Also known as Chilean glory creeper, this half hardy perennial vine is native to the Chilean Andes and is a member of the trumpet vine family, Bignoniaceae, that also includes hardy gloxinia, catalpa, and sausage tree. The many branched vine grows 7-15′ long and has a woody base and alternate, pinnately compound leaves up to 3″ long with 3-7 leaflets on older stems, less on young ones. The leaves have prominent veins and may have a few hairs. Six inch long terminal racemes of orange to red tubular flowers appear from spring to fall. Each flower is 1-3″ long and gives way to an oval wrinkled capsule about an inch long and wide, containing winged black seeds. Cultivars are available with pink, yellow or scarlet flowers. The plants do well in pots but climb by tendrils so needs a support structure such as a trellis. In addition, they look well in the garden on a wall, fence or gazebo. The genus name, Eccremocarpus, is derived from the Greek words εκκρεμής (ekkremas) meaning hanging on, and kαρπός (karpos) meaning fruit, and refers to the hanging fruit capsules. The specific epithet, scaber, is the Latin word meaning rough.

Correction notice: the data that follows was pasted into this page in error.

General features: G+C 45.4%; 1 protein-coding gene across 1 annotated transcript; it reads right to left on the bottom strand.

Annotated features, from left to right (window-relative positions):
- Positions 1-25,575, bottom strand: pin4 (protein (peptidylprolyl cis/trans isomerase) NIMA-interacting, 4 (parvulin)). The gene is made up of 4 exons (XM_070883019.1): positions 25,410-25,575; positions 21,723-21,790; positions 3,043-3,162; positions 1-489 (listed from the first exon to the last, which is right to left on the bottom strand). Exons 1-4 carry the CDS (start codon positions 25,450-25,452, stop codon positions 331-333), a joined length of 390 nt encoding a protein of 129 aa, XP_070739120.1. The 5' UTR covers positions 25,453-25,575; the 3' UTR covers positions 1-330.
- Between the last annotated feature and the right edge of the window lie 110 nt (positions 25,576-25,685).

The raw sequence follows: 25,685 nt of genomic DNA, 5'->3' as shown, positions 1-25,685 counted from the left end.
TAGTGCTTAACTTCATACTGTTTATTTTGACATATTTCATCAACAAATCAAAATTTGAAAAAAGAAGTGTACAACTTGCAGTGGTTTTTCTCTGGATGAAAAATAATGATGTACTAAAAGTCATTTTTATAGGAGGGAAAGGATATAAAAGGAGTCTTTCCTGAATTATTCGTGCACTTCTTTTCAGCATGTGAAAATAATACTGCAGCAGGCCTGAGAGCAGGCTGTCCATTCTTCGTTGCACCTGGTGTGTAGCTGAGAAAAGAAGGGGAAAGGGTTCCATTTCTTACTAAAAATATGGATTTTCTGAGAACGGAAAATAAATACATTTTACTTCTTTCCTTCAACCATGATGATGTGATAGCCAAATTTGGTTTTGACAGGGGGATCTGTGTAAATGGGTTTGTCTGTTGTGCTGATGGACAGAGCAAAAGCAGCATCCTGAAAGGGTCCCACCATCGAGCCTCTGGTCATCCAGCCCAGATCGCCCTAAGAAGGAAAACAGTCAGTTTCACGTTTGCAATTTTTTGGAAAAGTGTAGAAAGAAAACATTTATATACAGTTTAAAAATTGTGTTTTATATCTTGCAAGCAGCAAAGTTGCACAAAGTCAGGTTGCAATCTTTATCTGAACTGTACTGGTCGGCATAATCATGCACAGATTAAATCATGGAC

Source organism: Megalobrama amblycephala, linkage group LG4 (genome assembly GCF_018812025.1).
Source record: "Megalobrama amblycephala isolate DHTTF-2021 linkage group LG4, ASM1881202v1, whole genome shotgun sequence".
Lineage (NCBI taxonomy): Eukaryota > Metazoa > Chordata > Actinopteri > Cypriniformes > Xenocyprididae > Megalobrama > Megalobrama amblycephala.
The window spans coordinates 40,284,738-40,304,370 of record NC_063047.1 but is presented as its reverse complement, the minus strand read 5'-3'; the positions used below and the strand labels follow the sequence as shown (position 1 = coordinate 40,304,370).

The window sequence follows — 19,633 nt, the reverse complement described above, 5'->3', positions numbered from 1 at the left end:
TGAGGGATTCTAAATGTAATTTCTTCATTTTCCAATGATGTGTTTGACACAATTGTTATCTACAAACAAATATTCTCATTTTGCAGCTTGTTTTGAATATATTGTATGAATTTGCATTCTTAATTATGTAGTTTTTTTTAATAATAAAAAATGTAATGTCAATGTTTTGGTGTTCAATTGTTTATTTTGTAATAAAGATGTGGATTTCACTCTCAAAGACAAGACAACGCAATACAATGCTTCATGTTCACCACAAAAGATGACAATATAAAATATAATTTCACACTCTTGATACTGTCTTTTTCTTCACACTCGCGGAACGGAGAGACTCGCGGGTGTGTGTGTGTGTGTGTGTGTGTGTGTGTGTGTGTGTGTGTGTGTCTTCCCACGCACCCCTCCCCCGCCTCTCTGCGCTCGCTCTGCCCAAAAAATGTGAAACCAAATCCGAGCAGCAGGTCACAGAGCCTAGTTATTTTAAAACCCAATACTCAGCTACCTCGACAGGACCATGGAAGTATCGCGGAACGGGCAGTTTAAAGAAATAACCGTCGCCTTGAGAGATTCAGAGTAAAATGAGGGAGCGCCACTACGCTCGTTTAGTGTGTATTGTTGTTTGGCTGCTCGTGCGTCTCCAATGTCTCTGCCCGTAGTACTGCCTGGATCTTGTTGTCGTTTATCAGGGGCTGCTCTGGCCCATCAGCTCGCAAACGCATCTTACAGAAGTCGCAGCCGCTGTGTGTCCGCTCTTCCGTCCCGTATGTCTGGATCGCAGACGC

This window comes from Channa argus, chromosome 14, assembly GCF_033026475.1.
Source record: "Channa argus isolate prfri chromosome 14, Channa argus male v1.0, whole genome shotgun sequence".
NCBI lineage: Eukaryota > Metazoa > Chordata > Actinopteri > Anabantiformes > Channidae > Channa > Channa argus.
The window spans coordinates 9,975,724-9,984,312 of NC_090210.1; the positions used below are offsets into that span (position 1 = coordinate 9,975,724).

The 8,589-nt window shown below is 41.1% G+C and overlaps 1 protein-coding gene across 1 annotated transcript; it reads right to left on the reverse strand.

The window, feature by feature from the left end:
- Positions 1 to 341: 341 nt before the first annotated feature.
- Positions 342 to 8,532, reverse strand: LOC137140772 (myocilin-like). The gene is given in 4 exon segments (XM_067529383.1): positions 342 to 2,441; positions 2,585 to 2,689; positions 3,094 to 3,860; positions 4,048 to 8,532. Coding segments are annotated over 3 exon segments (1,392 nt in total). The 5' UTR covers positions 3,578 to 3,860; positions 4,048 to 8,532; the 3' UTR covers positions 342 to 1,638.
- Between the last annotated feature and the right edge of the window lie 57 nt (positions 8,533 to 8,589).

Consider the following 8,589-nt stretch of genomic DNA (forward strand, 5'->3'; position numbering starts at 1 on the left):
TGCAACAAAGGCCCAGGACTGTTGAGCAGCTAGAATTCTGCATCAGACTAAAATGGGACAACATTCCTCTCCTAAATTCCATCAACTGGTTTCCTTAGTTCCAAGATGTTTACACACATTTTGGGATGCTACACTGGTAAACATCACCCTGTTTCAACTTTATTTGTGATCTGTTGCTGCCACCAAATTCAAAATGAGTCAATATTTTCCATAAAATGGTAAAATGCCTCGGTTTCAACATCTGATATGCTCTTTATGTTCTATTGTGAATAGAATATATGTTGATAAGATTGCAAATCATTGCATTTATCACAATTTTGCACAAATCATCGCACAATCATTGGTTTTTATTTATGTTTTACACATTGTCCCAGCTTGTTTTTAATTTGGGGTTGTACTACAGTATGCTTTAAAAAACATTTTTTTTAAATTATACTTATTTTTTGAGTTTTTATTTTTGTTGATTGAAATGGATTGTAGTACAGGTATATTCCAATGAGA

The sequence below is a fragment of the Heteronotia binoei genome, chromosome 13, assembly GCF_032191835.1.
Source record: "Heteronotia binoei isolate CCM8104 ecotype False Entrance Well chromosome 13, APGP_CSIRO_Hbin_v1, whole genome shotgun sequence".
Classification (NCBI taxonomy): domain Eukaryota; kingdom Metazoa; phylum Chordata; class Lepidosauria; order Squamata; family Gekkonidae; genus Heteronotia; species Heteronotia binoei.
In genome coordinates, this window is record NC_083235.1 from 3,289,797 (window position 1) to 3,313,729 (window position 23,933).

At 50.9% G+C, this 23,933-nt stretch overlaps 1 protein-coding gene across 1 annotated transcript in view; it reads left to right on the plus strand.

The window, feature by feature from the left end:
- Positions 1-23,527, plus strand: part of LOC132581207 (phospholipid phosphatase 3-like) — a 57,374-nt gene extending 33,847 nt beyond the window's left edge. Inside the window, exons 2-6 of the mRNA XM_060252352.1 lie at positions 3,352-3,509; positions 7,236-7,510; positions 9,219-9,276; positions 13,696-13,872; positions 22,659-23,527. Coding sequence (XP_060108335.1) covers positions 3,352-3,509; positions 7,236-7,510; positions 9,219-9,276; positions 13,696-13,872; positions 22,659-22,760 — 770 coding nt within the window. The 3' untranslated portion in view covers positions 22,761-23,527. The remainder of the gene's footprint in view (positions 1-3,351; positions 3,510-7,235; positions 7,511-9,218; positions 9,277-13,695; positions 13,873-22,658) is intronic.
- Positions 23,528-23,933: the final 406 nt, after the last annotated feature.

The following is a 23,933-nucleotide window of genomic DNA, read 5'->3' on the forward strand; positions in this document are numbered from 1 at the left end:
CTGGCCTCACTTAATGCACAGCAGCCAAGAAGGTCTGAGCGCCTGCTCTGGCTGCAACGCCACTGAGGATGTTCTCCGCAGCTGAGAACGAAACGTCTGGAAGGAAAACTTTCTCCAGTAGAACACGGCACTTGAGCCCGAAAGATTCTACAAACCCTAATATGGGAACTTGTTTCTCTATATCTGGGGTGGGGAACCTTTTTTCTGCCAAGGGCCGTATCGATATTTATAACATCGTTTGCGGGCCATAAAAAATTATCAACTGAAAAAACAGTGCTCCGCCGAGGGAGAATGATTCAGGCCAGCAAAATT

Type: Half hardy perennial vine often grown as an annual
Bloom: Racemes of tubular orange to red flowers from spring to fall
Size: 7-15′ H
Light: Full sun; tolerates some shade but produces fewer flowers.
Soil: Fertile, consistently moist, well-drained
Hardiness: Zones 8-10
Care: Prune in early spring; deadhead to extend bloom time
Pests and Diseases: Generally healthy but susceptible to whiteflies and spider mites when grown indoors.
Propagation: Seed in spring, tip cuttings in fall
Companion Plants: Roses, clematis, poet’s jasmine
‘Aureus’ (yellow flowers)
‘Carmineus’ (red flowers)
‘Pink’ (pink flowers)
Photo Credit: Michael Wolf Wikimedia Commons